This week I have been contemplating what I have been learning about Constable. I have known his name for as long as I can remember and I have tramped or rowed around Constable country for more hours than I can count but I have never really known anything about him other than that he is a painter.
Although I had known the Hay Wain and even completed a tapestry (it is now retired to the attic) of it a few years ago I had never studied it and never made the effort to visit it in person.
When I visited London the other week I had the chance to see both the sketch and the final painting. As you would expect, the sketch was much rougher than the original but still a worthy painting. While the final painting was much more detailed than I had imaged it would be.
I had read that there were a number of people in the painting but it was only up close that I could make out all the people in the background gathering in the corn. Even the man in the boat is quite difficult to see in some prints.
I had been told how Constable changed things in his painting as he went along and spotted this barrel beneath the ripples in the ford, itself painted over a boy on a horse as can be seen in the sketch above.
I wrote a blog entry about Constable’s biography a few days ago and wrote about how in 1821 he had planned to enter a scene of Waterloo Bridge into the Royal Academy’s Annual Exhibition but at the last minute changed his mind and quickly created the Hay Wain. This bottom left corner of the painting shows the hurried brush strokes Constable used and that makes the painting almost look unfinished especially compared to some of his other works.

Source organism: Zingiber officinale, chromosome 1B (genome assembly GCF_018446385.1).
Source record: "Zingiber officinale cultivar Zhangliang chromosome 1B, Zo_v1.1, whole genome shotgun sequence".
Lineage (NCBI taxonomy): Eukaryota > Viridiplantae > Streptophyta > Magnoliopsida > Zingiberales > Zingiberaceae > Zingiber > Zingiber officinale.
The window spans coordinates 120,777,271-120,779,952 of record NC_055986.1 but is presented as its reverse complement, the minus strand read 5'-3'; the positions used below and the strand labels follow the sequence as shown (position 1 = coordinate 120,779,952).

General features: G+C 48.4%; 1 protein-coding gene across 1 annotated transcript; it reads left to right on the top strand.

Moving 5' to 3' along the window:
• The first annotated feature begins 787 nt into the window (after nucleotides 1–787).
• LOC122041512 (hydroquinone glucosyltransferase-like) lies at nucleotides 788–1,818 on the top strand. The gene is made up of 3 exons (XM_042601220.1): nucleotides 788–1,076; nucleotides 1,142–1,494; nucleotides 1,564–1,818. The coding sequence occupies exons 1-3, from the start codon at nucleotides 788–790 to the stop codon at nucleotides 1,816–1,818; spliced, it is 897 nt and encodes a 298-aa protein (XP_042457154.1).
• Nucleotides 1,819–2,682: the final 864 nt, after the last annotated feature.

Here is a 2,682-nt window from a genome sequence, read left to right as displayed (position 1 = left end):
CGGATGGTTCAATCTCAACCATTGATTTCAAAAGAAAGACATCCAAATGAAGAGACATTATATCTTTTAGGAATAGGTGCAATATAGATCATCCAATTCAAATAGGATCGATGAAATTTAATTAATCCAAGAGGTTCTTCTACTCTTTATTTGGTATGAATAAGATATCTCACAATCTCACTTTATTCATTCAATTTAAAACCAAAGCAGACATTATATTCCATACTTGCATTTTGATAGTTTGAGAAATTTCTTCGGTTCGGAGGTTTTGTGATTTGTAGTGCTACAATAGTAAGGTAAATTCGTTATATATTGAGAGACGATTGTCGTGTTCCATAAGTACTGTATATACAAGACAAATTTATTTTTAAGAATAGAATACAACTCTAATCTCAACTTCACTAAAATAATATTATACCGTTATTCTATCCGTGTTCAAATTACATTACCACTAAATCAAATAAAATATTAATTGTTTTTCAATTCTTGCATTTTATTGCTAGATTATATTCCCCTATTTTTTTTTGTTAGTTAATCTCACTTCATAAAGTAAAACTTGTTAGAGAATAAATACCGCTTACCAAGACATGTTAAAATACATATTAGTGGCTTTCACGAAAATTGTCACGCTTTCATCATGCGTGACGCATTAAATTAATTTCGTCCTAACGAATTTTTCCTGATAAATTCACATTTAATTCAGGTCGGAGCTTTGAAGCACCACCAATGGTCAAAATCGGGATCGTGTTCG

I thought Boat Building was a nice painting, smaller than I was anticipating but very detailed. I didn’t study it for long though because I was really taken with Salisbury Cathedral.
I thought the light was great, the detail was fantastic and I really like the way the Cathedral is framed by the trees. I like too that Constable has included his friend Revd John Fisher, Bishop of Salisbury in the bottom left corner walking through the church grounds with his daughter.
It is this painting of the Cenotaph to the Memory of Sir Joshua Reynolds that I think is my favourite. I had not noticed it before in any of the books that I have been reading but when I saw it in the gallery I just had to stop for several minutes and have a closer look. It felt like I was looking at a photograph it was so detailed and realistic.
The Cenotaph is in the grounds of Coleorton House in Leicestershire where it was erected by Sir George Beaumont in memory of English painter Joshua Reynolds. The bust on the left is of Michelangelo while that on the right is Raphael.
I now have a real fondness for Constable, not just because of the familiarity of the Hay Wain and the Essex/Suffolk countryside but I now also have a great respect for his talent and his determination to stick with the subject matter that mattered to him despite it being unfashionable. Apart from his paintings he lived a real life love-story that surely any girl is going to fall for!